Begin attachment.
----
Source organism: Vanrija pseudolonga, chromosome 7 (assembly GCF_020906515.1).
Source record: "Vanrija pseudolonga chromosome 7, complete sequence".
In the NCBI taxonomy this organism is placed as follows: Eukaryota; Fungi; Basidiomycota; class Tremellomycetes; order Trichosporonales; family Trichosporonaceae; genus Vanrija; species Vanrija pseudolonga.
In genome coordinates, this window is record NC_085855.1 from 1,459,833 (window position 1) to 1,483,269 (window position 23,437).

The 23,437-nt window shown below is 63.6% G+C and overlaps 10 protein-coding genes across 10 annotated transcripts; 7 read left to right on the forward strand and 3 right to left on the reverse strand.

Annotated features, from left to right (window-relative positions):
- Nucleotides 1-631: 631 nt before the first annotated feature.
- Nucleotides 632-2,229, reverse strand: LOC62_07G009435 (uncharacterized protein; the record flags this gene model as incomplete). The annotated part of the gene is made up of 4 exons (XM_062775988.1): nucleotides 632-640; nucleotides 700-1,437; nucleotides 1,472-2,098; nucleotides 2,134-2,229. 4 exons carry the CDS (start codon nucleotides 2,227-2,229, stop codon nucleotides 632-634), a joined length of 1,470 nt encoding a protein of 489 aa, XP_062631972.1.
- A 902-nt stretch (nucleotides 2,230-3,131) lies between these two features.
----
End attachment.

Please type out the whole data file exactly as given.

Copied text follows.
Source organism: Vanrija pseudolonga, chromosome 7 (assembly GCF_020906515.1).
Source record: "Vanrija pseudolonga chromosome 7, complete sequence".
In the NCBI taxonomy this organism is placed as follows: Eukaryota; Fungi; Basidiomycota; class Tremellomycetes; order Trichosporonales; family Trichosporonaceae; genus Vanrija; species Vanrija pseudolonga.
In genome coordinates, this window is record NC_085855.1 from 1,459,833 (window position 1) to 1,483,269 (window position 23,437).

The 23,437-nt window shown below is 63.6% G+C and overlaps 10 protein-coding genes across 10 annotated transcripts; 7 read left to right on the forward strand and 3 right to left on the reverse strand.

Annotated features, from left to right (window-relative positions):
- Nucleotides 1-631: 631 nt before the first annotated feature.
- Nucleotides 632-2,229, reverse strand: LOC62_07G009435 (uncharacterized protein; the record flags this gene model as incomplete). The annotated part of the gene is made up of 4 exons (XM_062775988.1): nucleotides 632-640; nucleotides 700-1,437; nucleotides 1,472-2,098; nucleotides 2,134-2,229. 4 exons carry the CDS (start codon nucleotides 2,227-2,229, stop codon nucleotides 632-634), a joined length of 1,470 nt encoding a protein of 489 aa, XP_062631972.1.
- A 902-nt stretch (nucleotides 2,230-3,131) lies between these two features.